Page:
Past Reviews

Regional Reviews: San Diego

InnerMission Productions
Review by David Dixon | Season Schedule

Also see Bill's review of They Promised Her the Moon

Andrea Agosto and Salomon Maya
Photo by Jonathan Hammond
While many plays are driven by plotlines and character development, some can be more about ideas and atmosphere. Young Jean Lee's Church is about religion and faith, a theatrical spin on a church service rather than resembling a traditional play. Staged by InnerMission Productions at the Diversionary Theatre Black Box, and hosted by the passionate and devout Reverend Jose (Salomon Maya), the roughly 75-minute evening is structured as a series of monologues, interspersed with some singing and music. Co-Artistic Director Kym Pappas' interpretation comes across as a positive depiction of religion that explores those factors that make people believe in organized religion and a higher power. Lee's dialogue is a large part of the reason why the production resonates with its audience.

Lee's writing accurately portrays the beliefs and teaching of a progressive church. Different stories in the narrative deal with topics such as addiction, cruelty and dissatisfaction. Admittedly, some of the speeches feel much too long and could be trimmed for pacing. However, there's usually a relatable, funny, or intriguing line of dialogue to get audiences invested again in the play. Maya is given the lion's share of Lee's script and when he speaks, he brings real conviction to the role of a minister.

Despite some minor line flubs in an early performance, Maya excels in the role. He skillfully shifts from being a calm speaker to one with fiery passion. He hooks theatregoers early on—first speaking offstage for several minutes, and then becoming more animated when he appears. The rest of the ensemble, which includes Laura Preble, Veronica Burgess and Andrea Agosto (backed up by worship leaders James M. McCullock or Joshua Napier on guitar during different performances), bring a sense of empathy to their smaller roles. Preble gets some powerful vocal solos in several scenes, and Burgess and Agosto take part in a hilariously strange dance scene set to Lizzo's "Worship" (a sequence enhanced by Pappas' audio and Patrick Mayuyu's choreography). It's moments such as the "Worship" scene that makes the performance exciting and energetic.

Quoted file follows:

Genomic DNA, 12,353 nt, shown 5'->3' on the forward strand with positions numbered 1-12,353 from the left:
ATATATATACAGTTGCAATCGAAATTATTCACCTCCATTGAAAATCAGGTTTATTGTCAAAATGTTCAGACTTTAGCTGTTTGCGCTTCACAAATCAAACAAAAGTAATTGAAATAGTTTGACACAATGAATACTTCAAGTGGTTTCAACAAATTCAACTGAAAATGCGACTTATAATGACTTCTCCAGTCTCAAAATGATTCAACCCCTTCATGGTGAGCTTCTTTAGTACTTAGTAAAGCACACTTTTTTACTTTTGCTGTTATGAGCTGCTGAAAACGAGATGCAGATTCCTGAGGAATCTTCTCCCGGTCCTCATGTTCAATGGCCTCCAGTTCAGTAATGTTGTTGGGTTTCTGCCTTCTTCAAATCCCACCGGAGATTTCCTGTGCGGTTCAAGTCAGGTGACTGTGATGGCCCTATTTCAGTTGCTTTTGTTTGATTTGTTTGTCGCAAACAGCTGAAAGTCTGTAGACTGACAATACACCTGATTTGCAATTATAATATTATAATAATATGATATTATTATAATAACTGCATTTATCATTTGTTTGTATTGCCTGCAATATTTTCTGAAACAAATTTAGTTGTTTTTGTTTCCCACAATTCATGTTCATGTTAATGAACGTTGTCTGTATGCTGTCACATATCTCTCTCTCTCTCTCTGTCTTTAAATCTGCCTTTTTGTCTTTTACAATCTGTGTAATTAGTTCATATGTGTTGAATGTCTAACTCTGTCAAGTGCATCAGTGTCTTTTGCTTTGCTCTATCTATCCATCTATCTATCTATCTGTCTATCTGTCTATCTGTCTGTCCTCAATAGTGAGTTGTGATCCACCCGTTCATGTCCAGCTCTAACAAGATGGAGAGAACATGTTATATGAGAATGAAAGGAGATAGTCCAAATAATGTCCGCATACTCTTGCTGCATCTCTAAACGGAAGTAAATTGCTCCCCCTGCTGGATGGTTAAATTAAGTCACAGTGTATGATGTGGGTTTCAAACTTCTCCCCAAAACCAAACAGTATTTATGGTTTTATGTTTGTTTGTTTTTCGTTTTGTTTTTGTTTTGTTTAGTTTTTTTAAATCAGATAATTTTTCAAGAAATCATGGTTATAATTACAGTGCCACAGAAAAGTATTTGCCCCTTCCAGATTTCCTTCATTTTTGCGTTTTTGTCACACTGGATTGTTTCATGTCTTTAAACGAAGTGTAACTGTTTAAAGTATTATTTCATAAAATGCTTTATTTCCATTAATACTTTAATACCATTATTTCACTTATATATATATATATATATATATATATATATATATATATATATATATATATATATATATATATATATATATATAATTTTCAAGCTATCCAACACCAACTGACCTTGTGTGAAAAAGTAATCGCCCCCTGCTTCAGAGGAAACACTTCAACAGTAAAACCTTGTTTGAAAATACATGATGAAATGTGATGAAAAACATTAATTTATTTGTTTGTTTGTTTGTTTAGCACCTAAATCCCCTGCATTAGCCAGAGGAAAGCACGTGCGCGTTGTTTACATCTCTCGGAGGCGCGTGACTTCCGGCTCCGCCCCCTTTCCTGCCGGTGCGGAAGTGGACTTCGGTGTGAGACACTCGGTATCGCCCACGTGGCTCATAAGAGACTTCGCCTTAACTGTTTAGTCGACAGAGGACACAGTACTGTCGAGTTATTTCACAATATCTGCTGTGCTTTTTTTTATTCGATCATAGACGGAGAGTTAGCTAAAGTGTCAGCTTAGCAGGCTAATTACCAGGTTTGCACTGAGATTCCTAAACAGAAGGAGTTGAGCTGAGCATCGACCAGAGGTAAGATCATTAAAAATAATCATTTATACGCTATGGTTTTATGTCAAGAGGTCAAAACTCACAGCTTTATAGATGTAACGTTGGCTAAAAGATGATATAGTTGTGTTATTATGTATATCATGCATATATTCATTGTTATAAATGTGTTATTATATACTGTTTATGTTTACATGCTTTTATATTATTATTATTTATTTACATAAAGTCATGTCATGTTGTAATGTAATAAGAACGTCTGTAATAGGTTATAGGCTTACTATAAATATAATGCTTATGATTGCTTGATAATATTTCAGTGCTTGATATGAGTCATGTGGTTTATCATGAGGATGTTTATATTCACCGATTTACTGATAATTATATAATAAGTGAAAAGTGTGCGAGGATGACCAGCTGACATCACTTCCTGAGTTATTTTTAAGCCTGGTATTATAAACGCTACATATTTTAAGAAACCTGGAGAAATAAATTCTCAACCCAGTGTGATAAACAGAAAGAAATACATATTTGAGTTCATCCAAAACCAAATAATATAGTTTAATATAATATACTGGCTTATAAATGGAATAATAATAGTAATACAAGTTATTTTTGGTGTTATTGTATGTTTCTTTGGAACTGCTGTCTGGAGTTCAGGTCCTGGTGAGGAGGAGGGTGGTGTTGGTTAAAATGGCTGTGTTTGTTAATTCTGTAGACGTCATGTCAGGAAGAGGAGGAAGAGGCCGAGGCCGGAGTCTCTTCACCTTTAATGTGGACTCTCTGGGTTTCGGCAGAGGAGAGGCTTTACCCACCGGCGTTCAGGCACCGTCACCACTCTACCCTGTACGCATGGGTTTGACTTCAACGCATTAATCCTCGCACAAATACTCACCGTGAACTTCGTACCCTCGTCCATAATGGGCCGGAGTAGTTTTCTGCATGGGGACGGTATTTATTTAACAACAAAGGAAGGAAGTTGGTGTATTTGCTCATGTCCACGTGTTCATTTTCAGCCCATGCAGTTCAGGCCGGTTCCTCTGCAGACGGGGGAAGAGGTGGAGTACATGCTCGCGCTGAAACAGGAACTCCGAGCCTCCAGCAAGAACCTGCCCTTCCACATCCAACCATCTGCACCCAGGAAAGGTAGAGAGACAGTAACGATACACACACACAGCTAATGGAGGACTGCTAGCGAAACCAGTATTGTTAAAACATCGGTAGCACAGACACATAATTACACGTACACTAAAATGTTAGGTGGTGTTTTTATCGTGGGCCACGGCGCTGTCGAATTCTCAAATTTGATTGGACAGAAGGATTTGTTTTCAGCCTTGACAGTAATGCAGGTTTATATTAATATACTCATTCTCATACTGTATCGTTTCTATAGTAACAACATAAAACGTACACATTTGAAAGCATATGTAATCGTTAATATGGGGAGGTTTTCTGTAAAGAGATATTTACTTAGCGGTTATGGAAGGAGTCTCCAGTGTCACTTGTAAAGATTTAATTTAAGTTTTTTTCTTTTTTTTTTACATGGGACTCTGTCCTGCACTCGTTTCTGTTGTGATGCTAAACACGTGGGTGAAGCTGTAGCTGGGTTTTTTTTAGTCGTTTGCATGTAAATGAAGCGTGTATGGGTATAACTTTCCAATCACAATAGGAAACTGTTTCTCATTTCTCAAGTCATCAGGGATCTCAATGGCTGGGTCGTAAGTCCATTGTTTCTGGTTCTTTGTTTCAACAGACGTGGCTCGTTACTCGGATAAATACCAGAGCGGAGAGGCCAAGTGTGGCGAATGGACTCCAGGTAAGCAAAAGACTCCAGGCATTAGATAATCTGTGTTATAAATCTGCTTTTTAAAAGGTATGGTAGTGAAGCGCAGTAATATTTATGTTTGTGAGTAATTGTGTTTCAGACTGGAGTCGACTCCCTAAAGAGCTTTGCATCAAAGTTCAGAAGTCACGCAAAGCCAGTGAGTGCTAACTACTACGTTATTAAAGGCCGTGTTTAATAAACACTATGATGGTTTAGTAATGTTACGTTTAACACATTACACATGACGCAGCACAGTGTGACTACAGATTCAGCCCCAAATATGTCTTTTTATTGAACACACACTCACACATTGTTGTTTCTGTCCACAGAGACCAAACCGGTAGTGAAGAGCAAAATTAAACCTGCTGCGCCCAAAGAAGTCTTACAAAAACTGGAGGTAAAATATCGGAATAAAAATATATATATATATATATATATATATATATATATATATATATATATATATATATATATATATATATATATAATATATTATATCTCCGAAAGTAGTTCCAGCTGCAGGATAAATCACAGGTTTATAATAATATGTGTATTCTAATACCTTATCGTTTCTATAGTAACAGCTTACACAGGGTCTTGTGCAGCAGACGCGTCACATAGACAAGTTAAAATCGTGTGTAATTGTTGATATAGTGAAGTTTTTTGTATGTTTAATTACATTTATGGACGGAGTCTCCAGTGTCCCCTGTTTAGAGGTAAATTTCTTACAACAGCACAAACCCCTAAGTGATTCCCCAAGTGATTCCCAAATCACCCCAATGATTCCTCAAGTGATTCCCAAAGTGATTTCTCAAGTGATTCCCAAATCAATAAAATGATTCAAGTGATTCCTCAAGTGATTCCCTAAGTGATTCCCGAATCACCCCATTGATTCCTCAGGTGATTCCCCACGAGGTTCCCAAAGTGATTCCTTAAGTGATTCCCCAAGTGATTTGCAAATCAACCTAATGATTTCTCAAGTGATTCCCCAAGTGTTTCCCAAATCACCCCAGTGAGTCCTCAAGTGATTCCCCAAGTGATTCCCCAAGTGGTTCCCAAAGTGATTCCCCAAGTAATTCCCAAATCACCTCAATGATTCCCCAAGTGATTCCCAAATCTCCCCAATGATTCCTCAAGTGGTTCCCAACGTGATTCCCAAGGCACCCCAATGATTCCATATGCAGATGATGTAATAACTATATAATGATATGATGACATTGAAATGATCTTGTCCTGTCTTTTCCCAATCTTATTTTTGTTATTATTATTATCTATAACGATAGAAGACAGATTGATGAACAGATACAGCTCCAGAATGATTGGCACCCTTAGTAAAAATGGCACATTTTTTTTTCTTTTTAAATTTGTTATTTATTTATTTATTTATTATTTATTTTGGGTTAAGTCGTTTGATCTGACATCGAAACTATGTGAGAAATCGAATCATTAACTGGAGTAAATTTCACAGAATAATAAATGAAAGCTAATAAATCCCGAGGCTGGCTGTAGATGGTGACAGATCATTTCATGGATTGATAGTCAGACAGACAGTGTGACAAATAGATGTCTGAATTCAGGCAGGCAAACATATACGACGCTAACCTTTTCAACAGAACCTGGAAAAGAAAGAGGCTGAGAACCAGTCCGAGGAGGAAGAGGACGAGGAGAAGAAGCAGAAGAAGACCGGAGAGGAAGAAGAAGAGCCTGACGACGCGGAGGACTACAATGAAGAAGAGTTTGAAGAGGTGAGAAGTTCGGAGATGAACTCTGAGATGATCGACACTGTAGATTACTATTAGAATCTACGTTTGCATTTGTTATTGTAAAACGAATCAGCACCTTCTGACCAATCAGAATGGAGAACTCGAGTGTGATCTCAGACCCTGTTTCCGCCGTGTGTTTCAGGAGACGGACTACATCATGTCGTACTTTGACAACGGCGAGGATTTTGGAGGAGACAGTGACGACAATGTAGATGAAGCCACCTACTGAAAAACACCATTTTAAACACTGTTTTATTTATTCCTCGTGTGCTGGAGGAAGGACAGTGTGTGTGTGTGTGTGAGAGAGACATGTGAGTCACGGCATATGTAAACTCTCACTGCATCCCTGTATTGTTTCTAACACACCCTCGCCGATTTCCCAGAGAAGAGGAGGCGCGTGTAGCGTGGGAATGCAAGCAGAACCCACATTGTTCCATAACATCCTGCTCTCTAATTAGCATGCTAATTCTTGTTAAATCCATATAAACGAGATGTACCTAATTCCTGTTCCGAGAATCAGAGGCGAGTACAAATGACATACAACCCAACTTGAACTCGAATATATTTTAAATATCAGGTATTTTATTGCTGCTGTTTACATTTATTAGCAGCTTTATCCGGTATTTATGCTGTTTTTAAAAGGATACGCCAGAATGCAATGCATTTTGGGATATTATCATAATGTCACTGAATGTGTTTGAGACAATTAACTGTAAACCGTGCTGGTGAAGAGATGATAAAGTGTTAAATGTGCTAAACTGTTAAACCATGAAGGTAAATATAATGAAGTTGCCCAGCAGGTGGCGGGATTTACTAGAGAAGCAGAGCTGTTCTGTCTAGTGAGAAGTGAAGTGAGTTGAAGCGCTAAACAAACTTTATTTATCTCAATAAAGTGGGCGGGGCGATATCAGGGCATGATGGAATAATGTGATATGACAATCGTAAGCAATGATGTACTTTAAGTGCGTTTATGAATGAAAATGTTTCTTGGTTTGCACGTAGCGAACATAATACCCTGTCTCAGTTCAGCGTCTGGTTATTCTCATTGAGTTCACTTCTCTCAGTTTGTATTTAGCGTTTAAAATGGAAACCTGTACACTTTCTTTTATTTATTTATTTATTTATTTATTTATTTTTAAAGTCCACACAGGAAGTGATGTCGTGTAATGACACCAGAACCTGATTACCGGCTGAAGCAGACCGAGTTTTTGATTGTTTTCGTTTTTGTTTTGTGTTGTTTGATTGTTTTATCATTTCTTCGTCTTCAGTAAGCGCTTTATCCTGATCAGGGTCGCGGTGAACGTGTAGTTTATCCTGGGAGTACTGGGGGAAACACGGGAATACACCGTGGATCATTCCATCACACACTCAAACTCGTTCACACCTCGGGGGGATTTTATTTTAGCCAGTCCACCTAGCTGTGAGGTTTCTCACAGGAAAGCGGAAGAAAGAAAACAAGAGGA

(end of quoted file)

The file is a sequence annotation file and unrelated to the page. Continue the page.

Despite working with some unusual sequences and some satirical writing, Pappas directs the piece with a good understanding of how a church service is run. Everything, from the way the performers speak to the incorporation of songs such as "Down to the River to Pray" and Joan Osborne's "One of Us," feels authentic. Her costumes and Robert Malave's set accurately portray a place of worship. While Lee's show might be targeted at both religious and non-religious theatregoers, the material may resonate more with people who have some kind of spiritual and religious beliefs. Certain critics of earlier versions of Lee's text have questioned whether she is mocking or paying tribute to religion (the material is open-ended enough that audiences will react to it in different ways.), yet Pappas' version feels much too sincere and earnest to be an attack on religion. The most affecting moments all tie into a strong belief in God and The Bible. That sense of something greater in this world gives Pappas' interpretation of Lee's text hope in a world that's depicted in several instances as one that can be cold and bleak. Less religious people might feel more distanced by the material, yet they could be viscerally affected by the play as a whole.

In discussing concepts of how religion plays a part in people's lives, Pappas' storytelling can appeal to people who are affected or fascinated by spirituality, and Lee's writing will strike a chord with most open-minded San Diegans.

InnerMission Productions' Church, through April 20, 2019, at Diversionary Theatre, 4545 Park Blvd., San Diego CA. Tickets start at $25.00 and can be purchased online at or by phone at 619-324-8970.